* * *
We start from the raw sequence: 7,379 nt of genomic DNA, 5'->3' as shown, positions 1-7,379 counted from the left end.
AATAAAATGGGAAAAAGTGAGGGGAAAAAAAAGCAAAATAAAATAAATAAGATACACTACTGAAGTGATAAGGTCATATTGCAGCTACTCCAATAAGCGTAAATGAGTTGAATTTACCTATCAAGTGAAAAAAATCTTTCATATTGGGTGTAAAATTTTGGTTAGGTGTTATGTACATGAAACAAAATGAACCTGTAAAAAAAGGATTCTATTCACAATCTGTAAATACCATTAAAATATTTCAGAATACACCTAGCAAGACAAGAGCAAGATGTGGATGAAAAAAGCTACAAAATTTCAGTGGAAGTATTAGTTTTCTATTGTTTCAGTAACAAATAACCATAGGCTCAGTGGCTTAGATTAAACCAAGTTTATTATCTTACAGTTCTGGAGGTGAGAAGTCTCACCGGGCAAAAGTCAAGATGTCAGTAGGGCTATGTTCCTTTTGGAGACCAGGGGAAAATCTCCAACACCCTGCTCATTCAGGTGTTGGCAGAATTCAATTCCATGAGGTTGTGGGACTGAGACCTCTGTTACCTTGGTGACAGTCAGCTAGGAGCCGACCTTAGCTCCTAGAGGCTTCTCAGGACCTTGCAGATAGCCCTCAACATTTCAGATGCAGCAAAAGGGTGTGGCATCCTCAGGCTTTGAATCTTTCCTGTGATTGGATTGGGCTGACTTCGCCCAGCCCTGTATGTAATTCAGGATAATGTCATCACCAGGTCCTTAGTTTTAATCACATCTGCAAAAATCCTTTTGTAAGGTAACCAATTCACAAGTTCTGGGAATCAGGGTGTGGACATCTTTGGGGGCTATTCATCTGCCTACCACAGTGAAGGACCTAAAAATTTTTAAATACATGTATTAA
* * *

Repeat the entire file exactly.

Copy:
We start from the raw sequence: 7,379 nt of genomic DNA, 5'->3' as shown, positions 1-7,379 counted from the left end.
AATAAAATGGGAAAAAGTGAGGGGAAAAAAAAGCAAAATAAAATAAATAAGATACACTACTGAAGTGATAAGGTCATATTGCAGCTACTCCAATAAGCGTAAATGAGTTGAATTTACCTATCAAGTGAAAAAAATCTTTCATATTGGGTGTAAAATTTTGGTTAGGTGTTATGTACATGAAACAAAATGAACCTGTAAAAAAAGGATTCTATTCACAATCTGTAAATACCATTAAAATATTTCAGAATACACCTAGCAAGACAAGAGCAAGATGTGGATGAAAAAAGCTACAAAATTTCAGTGGAAGTATTAGTTTTCTATTGTTTCAGTAACAAATAACCATAGGCTCAGTGGCTTAGATTAAACCAAGTTTATTATCTTACAGTTCTGGAGGTGAGAAGTCTCACCGGGCAAAAGTCAAGATGTCAGTAGGGCTATGTTCCTTTTGGAGACCAGGGGAAAATCTCCAACACCCTGCTCATTCAGGTGTTGGCAGAATTCAATTCCATGAGGTTGTGGGACTGAGACCTCTGTTACCTTGGTGACAGTCAGCTAGGAGCCGACCTTAGCTCCTAGAGGCTTCTCAGGACCTTGCAGATAGCCCTCAACATTTCAGATGCAGCAAAAGGGTGTGGCATCCTCAGGCTTTGAATCTTTCCTGTGATTGGATTGGGCTGACTTCGCCCAGCCCTGTATGTAATTCAGGATAATGTCATCACCAGGTCCTTAGTTTTAATCACATCTGCAAAAATCCTTTTGTAAGGTAACCAATTCACAAGTTCTGGGAATCAGGGTGTGGACATCTTTGGGGGCTATTCATCTGCCTACCACAGTGAAGGACCTAAAAATTTTTAAATACATGTATTAA